Step-parents and Child Maintenance

Step-parents and Child Maintenance in Australia

A person can apply to the Child Support Registrar for an assessment of child support payable by a natural or adoptive parent of a child. However, a person cannot apply for a child support assessment payable by a step-parent of a child. Instead, they must apply to a court for an order requiring a step-parent to provide financial support for their step-child. The court can make a child maintenance order requiring step-parents to provide financial support for their step-child if satisfied that the step-parent has a duty to maintain the child.

How the Child Support Assessment works

The Registrar can treat a step-child as a relevant dependent child of a parent in a child support assessment if:

  • there is an order in force under section 66M of the Family Law Act in relation to the child support parent and the step-child, and
  • the child support parent has at least shared care of the step-child. 


The inclusion of a relevant dependent child means that a parent has an amount recognising their support of the child deducted from their child support income before calculating child support. However, it is important to note and re-iterate that a step-parent is not required by law to pay child maintenance unless the court has made an order to do so.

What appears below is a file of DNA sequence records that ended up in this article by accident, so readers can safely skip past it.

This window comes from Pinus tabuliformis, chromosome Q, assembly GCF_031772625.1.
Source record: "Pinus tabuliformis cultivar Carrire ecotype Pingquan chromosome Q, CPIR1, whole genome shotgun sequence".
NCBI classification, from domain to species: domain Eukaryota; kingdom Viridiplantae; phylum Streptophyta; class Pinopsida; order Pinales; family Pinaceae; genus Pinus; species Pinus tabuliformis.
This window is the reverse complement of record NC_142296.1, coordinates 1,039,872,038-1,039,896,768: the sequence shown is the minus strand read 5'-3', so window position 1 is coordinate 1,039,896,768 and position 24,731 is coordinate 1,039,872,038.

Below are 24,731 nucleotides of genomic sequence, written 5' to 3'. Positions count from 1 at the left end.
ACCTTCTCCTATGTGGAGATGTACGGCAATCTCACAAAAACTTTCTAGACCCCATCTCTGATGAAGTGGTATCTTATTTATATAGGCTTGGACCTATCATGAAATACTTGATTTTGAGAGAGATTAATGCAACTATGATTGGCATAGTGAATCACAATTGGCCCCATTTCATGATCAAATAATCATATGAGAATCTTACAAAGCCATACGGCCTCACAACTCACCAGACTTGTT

How to get a Child Maintenance Order

To obtain an order under section 66M of the Family Law Act, a person must be a “step-parent” to the child, that is, they must:

  • Not be a parent of the child,
  • Be or have been married to a parent of the child,
  • Treat or, at any time during the marriage, have treated the child as a member of the family formed with the parent (section 4 of the Family Law Act).
What are the considerations

In making an order under section 66M the court has to consider:

  • The objects and the principles of the Family Law Act.
  • The length and circumstances of the marriage.
  • The relationship between the step-parent and the child.
  • The arrangements for maintenance of the child; and
  • Any special circumstances which would result in injustice or hardship to any person.
an image of a step-father and his step-daughter, watching the sunset whilst wearing red capes like super heroes, step-parents and child maintenance
What about children in de-facto relationships

A child support parent in a de facto relationship is unlikely to be able to obtain an order under section 66M in relation to the children of their current partner. For an order to be made under section 66M there must be proceedings between the child support parent and the child’s parent about child maintenance.

Need help with your Family Law Settlement?

AussieLegal offers a range of family law services, including the preparation of Binding Child Support Agreements (BCSA). Our BCSA can help you document your agreement about the amount of financial support for your child or children.

We also offer assitance for application for Consent Orders to help you prepare both your financial and parenting orders. This service includes legal advice and certification for both parties in full compliance with the Court. 

Call us on 1300 728 200 to discuss your situation with one of our consultants.

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